Non-dual bodywork as a methodology to improve self-awareness was developed in Hungary, by psychologist and yoga instructor Nóra Pecsenka, who created her own style of body- and dance therapy. Non-dual bodywork does not aim at healing mental disorders but endeavours to accompany individuals on their journey to fulfill their fullest potential, in other words, the state of whole-ness. On the level of personality, the processes also allow the embodied mind to be revealed and shaped by the phenomena that come to surface in the here and now.
Non-dual bodywork focuses on the following areas of conscious experience:
Pre- and perinatal stage, which offers somatic insight into conception, fetal existence and birth. These psychological periods of human development are pre-verbal in nature, therefore the customary “talking” therapies promoting cognitive processing are not the most successful in reaching before-and-around-birth patterns. In non-dual bodywork processes, we let go of words and identify the phenomena of the body-mind, thus discovering the innermost workings of our psyche.
Interpersonal, relational dimensions, which allow one to identify their primary and often transgenerational patterns via the movement of body and consciousness.This way we can gain insight into our attachment styles, intrapsychic functions and can identify, rewrite and improve our human bonds. The relational aspect of non-dual bodywork contributes to having a more authentic and freer life.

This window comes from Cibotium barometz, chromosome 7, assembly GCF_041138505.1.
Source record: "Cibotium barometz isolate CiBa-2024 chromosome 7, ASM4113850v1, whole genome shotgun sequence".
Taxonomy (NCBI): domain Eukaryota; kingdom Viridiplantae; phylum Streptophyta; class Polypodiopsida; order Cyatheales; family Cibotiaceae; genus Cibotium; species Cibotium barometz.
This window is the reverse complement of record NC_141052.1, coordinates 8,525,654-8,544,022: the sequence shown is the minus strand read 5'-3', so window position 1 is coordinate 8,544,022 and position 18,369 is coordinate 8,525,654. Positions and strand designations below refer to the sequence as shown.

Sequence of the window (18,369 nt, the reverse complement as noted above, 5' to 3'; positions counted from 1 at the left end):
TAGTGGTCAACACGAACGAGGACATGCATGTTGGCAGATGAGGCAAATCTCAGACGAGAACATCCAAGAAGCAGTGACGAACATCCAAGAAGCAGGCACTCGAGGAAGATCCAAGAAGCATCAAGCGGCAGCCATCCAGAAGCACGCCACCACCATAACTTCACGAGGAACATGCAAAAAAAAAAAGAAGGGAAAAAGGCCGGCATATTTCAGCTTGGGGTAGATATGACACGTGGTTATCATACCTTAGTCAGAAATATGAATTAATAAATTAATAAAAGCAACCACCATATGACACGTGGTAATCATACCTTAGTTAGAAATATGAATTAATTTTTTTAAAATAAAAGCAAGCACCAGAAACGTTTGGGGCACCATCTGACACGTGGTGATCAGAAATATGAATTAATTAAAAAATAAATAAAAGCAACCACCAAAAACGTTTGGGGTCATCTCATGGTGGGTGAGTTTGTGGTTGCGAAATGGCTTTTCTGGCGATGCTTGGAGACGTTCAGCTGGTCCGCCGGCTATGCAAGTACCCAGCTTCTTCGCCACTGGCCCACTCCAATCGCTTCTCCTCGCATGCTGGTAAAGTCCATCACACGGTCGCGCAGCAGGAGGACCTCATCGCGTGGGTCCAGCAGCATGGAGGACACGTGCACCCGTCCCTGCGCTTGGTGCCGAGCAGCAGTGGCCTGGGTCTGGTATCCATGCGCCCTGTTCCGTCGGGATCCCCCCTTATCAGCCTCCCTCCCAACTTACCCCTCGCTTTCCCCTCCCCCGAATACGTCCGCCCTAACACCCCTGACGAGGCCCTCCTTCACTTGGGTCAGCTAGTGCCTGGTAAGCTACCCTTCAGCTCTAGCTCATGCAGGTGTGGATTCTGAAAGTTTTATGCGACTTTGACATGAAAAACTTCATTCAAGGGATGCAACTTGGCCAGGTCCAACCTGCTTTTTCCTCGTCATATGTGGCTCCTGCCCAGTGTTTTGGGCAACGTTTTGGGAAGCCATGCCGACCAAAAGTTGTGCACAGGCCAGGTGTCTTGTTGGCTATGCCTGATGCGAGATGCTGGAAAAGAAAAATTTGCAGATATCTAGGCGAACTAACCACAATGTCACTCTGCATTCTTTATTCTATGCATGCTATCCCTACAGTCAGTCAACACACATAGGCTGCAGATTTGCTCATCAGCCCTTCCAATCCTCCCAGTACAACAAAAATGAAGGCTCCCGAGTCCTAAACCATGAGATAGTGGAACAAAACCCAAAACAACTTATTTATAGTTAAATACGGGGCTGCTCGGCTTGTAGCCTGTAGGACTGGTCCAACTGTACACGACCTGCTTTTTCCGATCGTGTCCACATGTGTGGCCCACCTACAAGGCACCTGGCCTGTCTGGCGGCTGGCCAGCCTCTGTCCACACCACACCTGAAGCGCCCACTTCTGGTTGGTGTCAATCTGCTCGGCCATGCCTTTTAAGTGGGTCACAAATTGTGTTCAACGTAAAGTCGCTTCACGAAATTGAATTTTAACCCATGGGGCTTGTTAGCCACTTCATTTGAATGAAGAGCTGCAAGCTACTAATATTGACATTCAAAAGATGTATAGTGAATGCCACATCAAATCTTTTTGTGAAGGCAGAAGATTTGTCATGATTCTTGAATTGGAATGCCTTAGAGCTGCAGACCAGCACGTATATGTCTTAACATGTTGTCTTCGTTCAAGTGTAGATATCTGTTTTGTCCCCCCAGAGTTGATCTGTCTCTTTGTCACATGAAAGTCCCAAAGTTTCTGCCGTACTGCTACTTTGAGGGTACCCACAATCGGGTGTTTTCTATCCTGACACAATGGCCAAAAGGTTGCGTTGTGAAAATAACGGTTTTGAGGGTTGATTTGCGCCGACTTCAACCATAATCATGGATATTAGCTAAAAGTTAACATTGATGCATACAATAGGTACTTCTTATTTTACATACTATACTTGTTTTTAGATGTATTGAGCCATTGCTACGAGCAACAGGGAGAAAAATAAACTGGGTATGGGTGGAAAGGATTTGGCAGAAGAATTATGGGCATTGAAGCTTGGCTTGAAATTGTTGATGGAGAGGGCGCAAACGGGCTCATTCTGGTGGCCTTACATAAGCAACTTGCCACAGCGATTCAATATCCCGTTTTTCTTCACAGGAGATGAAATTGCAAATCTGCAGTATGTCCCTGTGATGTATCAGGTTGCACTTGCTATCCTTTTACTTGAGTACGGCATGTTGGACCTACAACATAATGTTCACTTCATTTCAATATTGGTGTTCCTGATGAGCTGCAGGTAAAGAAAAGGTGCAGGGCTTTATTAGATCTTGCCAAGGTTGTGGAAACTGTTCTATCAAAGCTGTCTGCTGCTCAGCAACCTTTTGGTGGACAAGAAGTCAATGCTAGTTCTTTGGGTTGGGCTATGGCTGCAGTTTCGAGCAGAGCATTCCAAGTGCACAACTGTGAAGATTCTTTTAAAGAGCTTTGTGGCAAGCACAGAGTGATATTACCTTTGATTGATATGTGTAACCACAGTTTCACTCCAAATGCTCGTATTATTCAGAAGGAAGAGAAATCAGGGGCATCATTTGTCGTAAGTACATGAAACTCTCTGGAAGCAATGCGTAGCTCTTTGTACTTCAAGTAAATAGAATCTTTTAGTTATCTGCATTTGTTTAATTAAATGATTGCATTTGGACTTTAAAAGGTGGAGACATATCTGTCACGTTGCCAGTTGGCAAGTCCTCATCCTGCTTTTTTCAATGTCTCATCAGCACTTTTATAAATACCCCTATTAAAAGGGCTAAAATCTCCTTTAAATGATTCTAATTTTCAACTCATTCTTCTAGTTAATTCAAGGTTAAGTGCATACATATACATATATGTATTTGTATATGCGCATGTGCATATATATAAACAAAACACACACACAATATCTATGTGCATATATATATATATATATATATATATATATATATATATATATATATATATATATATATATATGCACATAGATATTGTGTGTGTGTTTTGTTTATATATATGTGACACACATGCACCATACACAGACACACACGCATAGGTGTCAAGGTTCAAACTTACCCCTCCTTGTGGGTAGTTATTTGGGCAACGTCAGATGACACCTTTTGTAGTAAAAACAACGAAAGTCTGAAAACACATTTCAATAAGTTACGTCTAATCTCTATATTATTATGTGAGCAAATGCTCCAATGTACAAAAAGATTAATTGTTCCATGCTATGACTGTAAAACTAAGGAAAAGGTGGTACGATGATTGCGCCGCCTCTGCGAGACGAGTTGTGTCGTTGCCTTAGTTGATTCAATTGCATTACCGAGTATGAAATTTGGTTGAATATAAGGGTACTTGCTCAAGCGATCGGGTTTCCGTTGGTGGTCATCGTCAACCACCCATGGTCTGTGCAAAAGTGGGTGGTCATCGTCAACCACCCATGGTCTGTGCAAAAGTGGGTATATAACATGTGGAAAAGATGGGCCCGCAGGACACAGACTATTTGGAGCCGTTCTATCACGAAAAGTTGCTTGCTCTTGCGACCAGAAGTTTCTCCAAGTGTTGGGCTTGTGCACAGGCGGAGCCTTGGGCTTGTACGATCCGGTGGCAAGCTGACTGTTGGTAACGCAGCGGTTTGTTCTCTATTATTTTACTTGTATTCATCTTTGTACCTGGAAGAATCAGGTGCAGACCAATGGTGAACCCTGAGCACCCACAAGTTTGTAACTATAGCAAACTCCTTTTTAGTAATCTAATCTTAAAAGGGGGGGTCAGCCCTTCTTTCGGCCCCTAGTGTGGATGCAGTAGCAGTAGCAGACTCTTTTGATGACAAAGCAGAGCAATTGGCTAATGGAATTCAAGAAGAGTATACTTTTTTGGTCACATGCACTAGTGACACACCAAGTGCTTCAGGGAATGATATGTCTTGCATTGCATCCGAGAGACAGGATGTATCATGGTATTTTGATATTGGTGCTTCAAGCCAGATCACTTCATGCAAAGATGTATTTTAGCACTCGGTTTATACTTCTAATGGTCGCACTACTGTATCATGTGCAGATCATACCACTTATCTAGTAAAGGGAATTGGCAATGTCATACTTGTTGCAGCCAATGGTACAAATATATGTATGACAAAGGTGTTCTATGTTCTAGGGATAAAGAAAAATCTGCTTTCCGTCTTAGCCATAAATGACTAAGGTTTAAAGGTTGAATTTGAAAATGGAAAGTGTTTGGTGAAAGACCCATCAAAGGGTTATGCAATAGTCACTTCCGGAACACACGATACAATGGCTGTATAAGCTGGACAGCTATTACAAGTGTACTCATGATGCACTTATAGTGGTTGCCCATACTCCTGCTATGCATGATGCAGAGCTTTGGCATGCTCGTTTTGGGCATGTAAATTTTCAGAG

Developing and integrating inner resources. Naturally, it is important to identify our blocks and traumatic experiences, yet it is crucial to cultivate states of abundant inner resource. In non-dual bodywork processes, we pay special attention to the replenishment of resources, the improvement of inner peace and calm self-awareness.
Transpersonal plane, where our experiences are hardly translatable into words but where we can access our true self and the interconnected realms of existence.
In non-dual bodywork processes the body and mind move freely in a combination of individually or group focused, as well as dyadic and triadic, easy-to-follow practices. The groups and workshops are usually facilitated by two instructors who have had both first-hand experience of the bodywork technique and have participated in group leadership training and supervision. The groups embrace confidentiality and offer a safe environment with clear boundaries for all participants.
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